The end of daylight savings time may mean an extra hour of sleep for some people, but Denny’s believes that additional time may well go toward late-night munching; particularly as American society further embraces the 24/7 concept. The company’s research found that over 80% of respondents dine out between the hours of 10:00 p.m. and 6:00 a.m. on a weekly or monthly basis. Based on 400 Internet interviews among national late-night eaters, Denny’s Late Night Dining Survey was conducted in August.

Furthermore, the majority of respondents (58%) prefer a sit-down restaurant to a fast-food drive-thru. Some 67% opted for sandwiches and dinner entrées, with 6% satisfying a sweet tooth and selecting a dessert. Hamburgers, cheeseburgers, chicken strips and fries have their place among late-night diners, but 70% admit they occasionally have less-conventional cravings, such as fried tofu, turkey burgers, Thai duck, chocolate scones and even goat’s milk.

Some 47% of the midnight munchers were over the age of 50, with only 30% saying the late-night meal was the end to a night of merriment. “Our survey revealed that eating after 10:00 p.m. has become more commonplace as America becomes a 24-hour society. Many ‘third-shifters’ and those that are out late want real meals and do not want to settle for fast food snacks,” said Peter Gibbons, vice president of product development with Denny’s.

The late-night diner would seem to be emerging as a focal point for certain restaurant chains. In the early summer, Taco Bell initiated its notion of the “Fourthmeal,” defined as food eaten between dinner and breakfast. A survey by the fast-food chain showed 53% of Americans eat later than they had previously in their lives, due to an increasingly busy schedule. Some 44.7% of 18- to 29-year-old males ate later than 7:00 p.m. every day; a sentiment shared by nearly a third of males between the ages of 30 and 39. Regardless, Taco Bell is targeting what it terms is the “tremendous amount of people eating out on a nontraditional schedule.”


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  • A one-week practical short course on Snack Food Processing in cooperation with The Snack Food Association will be presented on March 18-23, 2007, at Texas A&M. For information, contact Dr. Mian N. Riaz; Food Protein R&D Center; 2476 TAMU; Texas A&M University; College Station, TX 77843-2476; phone: 979-845-2774; fax: 979-458-0019 ; e-mail:; or at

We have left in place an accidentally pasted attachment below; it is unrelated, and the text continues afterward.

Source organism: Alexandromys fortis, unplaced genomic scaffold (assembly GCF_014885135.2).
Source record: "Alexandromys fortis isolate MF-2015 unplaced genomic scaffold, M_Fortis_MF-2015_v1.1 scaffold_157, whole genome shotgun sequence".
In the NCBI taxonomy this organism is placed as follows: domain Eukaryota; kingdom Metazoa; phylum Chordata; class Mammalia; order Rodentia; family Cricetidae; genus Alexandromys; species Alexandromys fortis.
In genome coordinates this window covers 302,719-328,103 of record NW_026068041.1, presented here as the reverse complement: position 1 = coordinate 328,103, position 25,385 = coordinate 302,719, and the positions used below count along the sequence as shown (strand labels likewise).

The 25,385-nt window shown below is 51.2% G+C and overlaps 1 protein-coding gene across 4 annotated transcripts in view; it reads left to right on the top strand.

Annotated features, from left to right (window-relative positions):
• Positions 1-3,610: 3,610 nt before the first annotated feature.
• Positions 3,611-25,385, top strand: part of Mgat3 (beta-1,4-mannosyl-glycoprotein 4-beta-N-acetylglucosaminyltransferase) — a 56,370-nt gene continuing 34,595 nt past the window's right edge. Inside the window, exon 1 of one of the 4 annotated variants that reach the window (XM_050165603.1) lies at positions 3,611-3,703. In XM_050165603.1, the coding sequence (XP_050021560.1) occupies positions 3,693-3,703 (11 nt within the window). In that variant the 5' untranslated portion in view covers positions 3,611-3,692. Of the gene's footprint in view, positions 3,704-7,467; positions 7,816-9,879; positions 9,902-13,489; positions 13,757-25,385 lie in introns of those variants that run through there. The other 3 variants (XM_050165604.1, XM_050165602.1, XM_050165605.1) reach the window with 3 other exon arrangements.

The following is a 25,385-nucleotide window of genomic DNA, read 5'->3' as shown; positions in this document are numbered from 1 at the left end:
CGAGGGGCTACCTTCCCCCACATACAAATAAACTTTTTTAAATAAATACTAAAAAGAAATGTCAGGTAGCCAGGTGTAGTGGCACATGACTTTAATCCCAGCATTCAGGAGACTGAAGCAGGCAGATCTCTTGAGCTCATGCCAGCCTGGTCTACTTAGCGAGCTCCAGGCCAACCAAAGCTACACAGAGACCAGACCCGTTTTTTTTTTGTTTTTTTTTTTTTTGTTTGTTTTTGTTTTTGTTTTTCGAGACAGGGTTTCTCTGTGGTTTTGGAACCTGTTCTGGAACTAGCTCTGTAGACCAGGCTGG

• Ocean Nutrition Canada announced the creation of an exclusive distribution partnership in Mexico with FX Morales y Asociados. The partnership will allow Ocean Nutrition Canada to expand its food ingredient sales into the important Mexican market.
  • Fortitech Inc. added Richard Schleif as its new director of marketing.
  • Loders Croklaan launched SansTrans™ RS39 T20, a reduced saturate, trans-free, non-hydrogenated all-purpose shortening.
  • Burke Corporation named Craig Willard as territory sales representative.
  • Soup Kitchen International Inc. announced the appointment of Keith Lyon as president and chief operating officer.
  • Dominic Olson was promoted to national sales manager from regional sales manager at Bell Flavors and Fragrances.
  • International Flavors & Fragrances Inc. announced the company will be organized into two business units that reflect its flavor and fragrance businesses, effective January 1, 2007. Hernan Vaisman has been elected by IFF’s board of directors to the newly created position of group president, Flavors, and Nicolas Mirzayantz has been elected to the newly created position of group president, Fragrances.
  • Lipid Nutrition is now a private limited liability company in its own right, part of Loders Croklaan Group. The new business structure is intended to allow Lipid Nutrition to operate as an independent entity.
  • NSF International announced three key senior level management promotions: Kristen Holthas been promoted to senior vice president of NSF’s Food Safety and Dietary Supplement Programs and president of NSF International Strategic Registrations Ltd.; Michael P. Walsh, CPA, has been promoted to vice president and chief financial officer; and Tom Chestnut has been appointed vice president of NSF’s Supply Chain Food Safety and Quality Programs.